2
\$\begingroup\$

I have a system that outputs a comma separated string into a single column. I need to grab the individual values out of that list. The list could have random spaces and commas that need to be accounted for. I'm new to MySQL and I have a working example that just seems rather long. I'm wondering if there is a simpler way to achieve this.

delete from example;

drop procedure if exists testProc;

DELIMITER ;;
CREATE PROCEDURE `testProc`(
  in p_willBeUsedLater int(10) unsigned
)
    MODIFIES SQL DATA
myProc:begin

DECLARE theValue varchar(10);

/* Test Cases - PASSED
DECLARE myList varchar(255) default '';
DECLARE myList varchar(255) default null;
DECLARE myList varchar(255) default '1';
DECLARE myList varchar(255) default '1,2';
*/

/* This passes as well. */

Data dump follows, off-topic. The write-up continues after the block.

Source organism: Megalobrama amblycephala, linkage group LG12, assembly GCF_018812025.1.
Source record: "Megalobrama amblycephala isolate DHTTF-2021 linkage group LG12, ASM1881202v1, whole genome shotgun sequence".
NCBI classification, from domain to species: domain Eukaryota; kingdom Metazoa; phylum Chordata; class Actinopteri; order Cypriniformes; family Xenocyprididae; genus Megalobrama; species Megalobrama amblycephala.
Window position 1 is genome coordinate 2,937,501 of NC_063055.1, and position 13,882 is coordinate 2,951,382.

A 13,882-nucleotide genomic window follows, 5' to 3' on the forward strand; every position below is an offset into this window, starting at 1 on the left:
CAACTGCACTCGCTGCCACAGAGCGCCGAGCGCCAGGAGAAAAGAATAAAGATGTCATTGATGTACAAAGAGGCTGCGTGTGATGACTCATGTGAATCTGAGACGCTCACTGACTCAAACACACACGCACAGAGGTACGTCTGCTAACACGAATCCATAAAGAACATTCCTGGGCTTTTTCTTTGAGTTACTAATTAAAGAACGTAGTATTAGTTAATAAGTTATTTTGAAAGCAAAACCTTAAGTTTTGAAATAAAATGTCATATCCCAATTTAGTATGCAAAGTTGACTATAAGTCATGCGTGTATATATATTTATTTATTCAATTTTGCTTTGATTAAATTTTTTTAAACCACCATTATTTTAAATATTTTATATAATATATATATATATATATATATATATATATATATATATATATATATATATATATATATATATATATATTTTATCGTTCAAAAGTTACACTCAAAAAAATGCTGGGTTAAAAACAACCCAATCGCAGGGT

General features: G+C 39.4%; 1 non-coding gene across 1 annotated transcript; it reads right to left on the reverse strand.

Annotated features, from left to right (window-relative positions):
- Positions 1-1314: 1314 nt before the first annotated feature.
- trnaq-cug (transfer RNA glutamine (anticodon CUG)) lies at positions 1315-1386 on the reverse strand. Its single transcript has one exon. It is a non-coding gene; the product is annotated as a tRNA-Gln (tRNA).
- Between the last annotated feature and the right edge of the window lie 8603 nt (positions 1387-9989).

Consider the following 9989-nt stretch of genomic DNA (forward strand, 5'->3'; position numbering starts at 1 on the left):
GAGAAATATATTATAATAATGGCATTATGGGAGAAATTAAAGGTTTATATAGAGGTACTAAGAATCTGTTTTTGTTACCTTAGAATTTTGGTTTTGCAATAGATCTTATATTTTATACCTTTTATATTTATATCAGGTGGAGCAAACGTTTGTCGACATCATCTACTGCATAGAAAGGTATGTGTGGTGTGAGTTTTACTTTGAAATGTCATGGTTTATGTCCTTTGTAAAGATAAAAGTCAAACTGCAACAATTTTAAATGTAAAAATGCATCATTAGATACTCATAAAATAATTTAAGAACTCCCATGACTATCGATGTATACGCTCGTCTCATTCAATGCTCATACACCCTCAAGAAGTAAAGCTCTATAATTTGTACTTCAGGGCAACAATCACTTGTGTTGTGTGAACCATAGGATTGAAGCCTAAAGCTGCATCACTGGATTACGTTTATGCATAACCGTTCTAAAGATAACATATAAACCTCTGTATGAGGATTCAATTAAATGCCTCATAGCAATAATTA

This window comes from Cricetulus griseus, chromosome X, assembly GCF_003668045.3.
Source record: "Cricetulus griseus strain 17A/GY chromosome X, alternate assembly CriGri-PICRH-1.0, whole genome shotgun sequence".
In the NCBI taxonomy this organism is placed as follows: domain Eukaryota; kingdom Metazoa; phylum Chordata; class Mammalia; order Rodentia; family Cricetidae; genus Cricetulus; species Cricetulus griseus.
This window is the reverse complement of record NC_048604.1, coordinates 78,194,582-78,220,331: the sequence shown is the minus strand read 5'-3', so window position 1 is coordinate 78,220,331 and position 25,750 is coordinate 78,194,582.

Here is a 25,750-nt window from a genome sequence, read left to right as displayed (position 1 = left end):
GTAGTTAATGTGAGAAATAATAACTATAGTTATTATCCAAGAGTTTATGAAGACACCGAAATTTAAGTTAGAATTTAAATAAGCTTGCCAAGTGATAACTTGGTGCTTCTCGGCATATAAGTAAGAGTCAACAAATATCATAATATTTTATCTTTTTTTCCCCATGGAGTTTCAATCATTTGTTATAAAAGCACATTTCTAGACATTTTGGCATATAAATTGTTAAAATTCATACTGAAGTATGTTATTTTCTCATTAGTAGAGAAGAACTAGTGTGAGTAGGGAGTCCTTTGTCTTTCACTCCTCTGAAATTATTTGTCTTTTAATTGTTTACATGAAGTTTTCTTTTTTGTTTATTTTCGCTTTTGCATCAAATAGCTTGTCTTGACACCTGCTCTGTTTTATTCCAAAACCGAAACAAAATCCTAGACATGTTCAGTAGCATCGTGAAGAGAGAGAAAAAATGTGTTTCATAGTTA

DECLARE myList varchar(255) default ' ,, ,   1,2  ,3, 456 , 7 8 9 ABC ,,  ';

SET myList = trim(myList);

/* If first char is a comma remove it. */
WHILE (LOCATE(',',myList) = 1)
DO
    SET myList = SUBSTR(myList, 2);
    SET myList = trim(myList); /* could have been spaces between internal commas */
END WHILE;

/* If last char is a comma remove it. */
SET myList = REVERSE(myList);
WHILE (LOCATE(',',myList) = 1)
DO
    SET myList = SUBSTR(myList, 2);
    SET myList = trim(myList); /* could have been spaces between internal commas */
END WHILE;
/* Put back to correct order. */
SET myList = REVERSE(myList);

WHILE (length(myList) > 0)
DO
    IF (LOCATE(',',myList) = 0) THEN
        SET theValue = trim(myList);
        SET myList = '';
    ELSE
        SET theValue = trim(substring(myList,1,LOCATE(',',myList)-1));
        SET myList = trim(substring(myList,LOCATE(',',myList)+1,length(myList)));